First some background, young Shane Hmiel began his NASCAR career in what was then known as the Goody’s Dash Series, where he won rookie of the year honors in 2001. In 2002 he joined what is now known as the Nationwide Series, there he impressed many of his fellow competitors and showed great promise in his future and for the sport. However in 2003 Shane hit the first of his many future road blocks. In September of 2003 he was suspended from NASCAR following a drug test in which he tested positive for marijuana use. After following NASCAR’s demands he was reinstated in January of 2004. The 2005 season showed a lot of promise for Shane, he had rides in all three of NASCAR’s top touring series (Nextel, Busch, and Craftsman Truck). His efforts were mainly concentrated in the Busch Series where Shane was driving for Braun Racing’s #32. Shane was known for his aggressive driving style which seemed to be out in force in a now infamously documented (http://www.youtube.com/watch?v=zXH_dSO-Hn0) incident between himself and Winston Cup champion Dale Jarrett during a Busch series race at Bristol in which Hmeil wrecked Jarrett. The end result of this incident was Shane being fined $10,000 and being docked 25 drivers points for his gesture towards Jarrett (which as seen in the link was caught on television). It wasn’t long after this incident in 2005 that Shane had once again tested positively for marijuana and cocaine and as a result was suspended indefinitely in May of 2005. He was offered an opportunity to be reinstated but failed another drug test during this process and was banned for life from NASCAR.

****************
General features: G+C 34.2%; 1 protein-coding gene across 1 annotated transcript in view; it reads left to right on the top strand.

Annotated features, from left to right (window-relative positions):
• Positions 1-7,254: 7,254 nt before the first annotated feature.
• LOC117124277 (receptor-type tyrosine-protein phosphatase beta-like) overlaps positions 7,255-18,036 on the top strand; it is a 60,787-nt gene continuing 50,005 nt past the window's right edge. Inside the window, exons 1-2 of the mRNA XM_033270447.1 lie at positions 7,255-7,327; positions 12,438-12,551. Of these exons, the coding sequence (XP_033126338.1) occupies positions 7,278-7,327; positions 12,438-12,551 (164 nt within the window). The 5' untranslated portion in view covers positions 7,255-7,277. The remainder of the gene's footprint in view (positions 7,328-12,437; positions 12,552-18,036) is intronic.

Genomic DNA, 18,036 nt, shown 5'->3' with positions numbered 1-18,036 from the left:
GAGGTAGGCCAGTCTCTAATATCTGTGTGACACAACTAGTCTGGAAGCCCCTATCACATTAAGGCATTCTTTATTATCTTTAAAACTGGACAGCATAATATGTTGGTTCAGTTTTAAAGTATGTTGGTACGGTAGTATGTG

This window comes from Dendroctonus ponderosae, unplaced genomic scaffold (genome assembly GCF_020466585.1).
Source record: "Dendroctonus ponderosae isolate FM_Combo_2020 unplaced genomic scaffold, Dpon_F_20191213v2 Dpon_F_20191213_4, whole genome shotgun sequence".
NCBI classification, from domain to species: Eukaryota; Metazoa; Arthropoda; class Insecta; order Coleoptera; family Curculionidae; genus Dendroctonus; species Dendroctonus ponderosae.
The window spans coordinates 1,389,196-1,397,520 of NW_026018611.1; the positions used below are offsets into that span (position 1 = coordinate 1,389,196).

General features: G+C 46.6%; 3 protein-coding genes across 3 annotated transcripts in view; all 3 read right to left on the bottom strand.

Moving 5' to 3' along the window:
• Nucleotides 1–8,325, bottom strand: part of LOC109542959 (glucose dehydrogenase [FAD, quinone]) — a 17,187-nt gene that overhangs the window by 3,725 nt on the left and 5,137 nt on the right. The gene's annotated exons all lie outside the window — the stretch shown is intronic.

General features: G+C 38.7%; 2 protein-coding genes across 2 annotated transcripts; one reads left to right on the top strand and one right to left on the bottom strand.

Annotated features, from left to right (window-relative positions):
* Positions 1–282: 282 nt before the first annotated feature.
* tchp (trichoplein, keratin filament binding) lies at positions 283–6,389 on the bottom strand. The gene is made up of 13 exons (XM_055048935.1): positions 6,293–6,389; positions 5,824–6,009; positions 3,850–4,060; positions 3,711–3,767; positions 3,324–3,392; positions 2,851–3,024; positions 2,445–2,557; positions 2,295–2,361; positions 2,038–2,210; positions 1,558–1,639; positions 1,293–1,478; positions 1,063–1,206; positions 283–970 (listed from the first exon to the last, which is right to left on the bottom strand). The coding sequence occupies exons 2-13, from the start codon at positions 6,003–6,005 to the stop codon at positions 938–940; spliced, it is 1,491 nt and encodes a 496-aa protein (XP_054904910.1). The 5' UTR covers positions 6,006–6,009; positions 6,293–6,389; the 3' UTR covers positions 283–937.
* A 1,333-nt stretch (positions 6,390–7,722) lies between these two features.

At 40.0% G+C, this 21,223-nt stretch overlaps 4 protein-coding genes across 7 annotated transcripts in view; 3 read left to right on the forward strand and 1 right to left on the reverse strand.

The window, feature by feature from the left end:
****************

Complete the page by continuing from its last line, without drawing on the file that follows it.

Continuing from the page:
After that, everyone pretty much thought it was the end of Shane Hmiel and his racing career. However, Shane never gave up; in fact today he races in the United States Auto Club (USAC) in all three of its national divisions (Silver Crown, Sprint Car, and Midget Series). He has been on a personal mission to redeem himself, and was well on his way to a successful open wheel career. In a July 2010 television appearance on “Wind Tunnel”, hosted by well-known auto racing journalist Dave Despain, Hmiel stated that his ban was “the best thing that’s happened” for him. Sadly Shane’s road to redemption has hit yet another major roadblock. On October 9, 2010 Shane was involved in a serious accident while qualifying a USAC Sprint Car; the roll cage of his vehicle collapsed on top of him after he hit the wall. It was last reported that he suffered two compression fractures in his neck and two in his back and as of this blog post is still in a medically induced coma but in stable condition and expected to survive. His mother has created a Facebook page (http://www.facebook.com/pages/Shane-Hmiel-Road-to-Recovery/156856564346848) in order for fans and well wishers to keep track of his progress. I along with many others hope that this accident is only a minor setback for Shane; he’s been through a lot (granted most of his own doing) but he has since proven that he has changed for the better. I’m sure once he fully recovers it won’t be long before we see Shane competing in the IZOD Indy Car Series. GA